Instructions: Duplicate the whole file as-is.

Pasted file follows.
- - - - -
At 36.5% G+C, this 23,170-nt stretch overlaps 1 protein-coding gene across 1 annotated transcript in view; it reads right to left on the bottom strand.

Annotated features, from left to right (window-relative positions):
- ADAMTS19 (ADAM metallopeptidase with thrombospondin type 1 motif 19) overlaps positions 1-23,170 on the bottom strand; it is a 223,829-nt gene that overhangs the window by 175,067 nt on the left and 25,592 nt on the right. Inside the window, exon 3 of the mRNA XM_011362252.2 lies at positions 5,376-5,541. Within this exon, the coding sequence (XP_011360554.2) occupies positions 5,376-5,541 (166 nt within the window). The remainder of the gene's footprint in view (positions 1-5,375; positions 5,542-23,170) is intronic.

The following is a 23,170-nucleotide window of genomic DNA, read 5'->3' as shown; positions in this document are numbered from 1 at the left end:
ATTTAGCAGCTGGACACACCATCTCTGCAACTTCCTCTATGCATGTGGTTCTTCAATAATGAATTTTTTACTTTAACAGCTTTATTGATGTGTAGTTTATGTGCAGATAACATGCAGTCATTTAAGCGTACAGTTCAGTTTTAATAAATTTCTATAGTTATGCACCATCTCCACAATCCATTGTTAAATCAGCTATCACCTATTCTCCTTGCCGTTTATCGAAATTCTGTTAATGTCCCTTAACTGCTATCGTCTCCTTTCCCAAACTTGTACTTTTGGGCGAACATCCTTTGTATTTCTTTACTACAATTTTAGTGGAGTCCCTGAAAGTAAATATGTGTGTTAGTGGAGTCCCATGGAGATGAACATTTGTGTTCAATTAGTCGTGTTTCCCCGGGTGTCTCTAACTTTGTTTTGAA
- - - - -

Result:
At 36.5% G+C, this 23,170-nt stretch overlaps 1 protein-coding gene across 1 annotated transcript in view; it reads right to left on the bottom strand.

Annotated features, from left to right (window-relative positions):
- ADAMTS19 (ADAM metallopeptidase with thrombospondin type 1 motif 19) overlaps positions 1-23,170 on the bottom strand; it is a 223,829-nt gene that overhangs the window by 175,067 nt on the left and 25,592 nt on the right. Inside the window, exon 3 of the mRNA XM_011362252.2 lies at positions 5,376-5,541. Within this exon, the coding sequence (XP_011360554.2) occupies positions 5,376-5,541 (166 nt within the window). The remainder of the gene's footprint in view (positions 1-5,375; positions 5,542-23,170) is intronic.

The following is a 23,170-nucleotide window of genomic DNA, read 5'->3' as shown; positions in this document are numbered from 1 at the left end:
ATTTAGCAGCTGGACACACCATCTCTGCAACTTCCTCTATGCATGTGGTTCTTCAATAATGAATTTTTTACTTTAACAGCTTTATTGATGTGTAGTTTATGTGCAGATAACATGCAGTCATTTAAGCGTACAGTTCAGTTTTAATAAATTTCTATAGTTATGCACCATCTCCACAATCCATTGTTAAATCAGCTATCACCTATTCTCCTTGCCGTTTATCGAAATTCTGTTAATGTCCCTTAACTGCTATCGTCTCCTTTCCCAAACTTGTACTTTTGGGCGAACATCCTTTGTATTTCTTTACTACAATTTTAGTGGAGTCCCTGAAAGTAAATATGTGTGTTAGTGGAGTCCCATGGAGATGAACATTTGTGTTCAATTAGTCGTGTTTCCCCGGGTGTCTCTAACTTTGTTTTGAA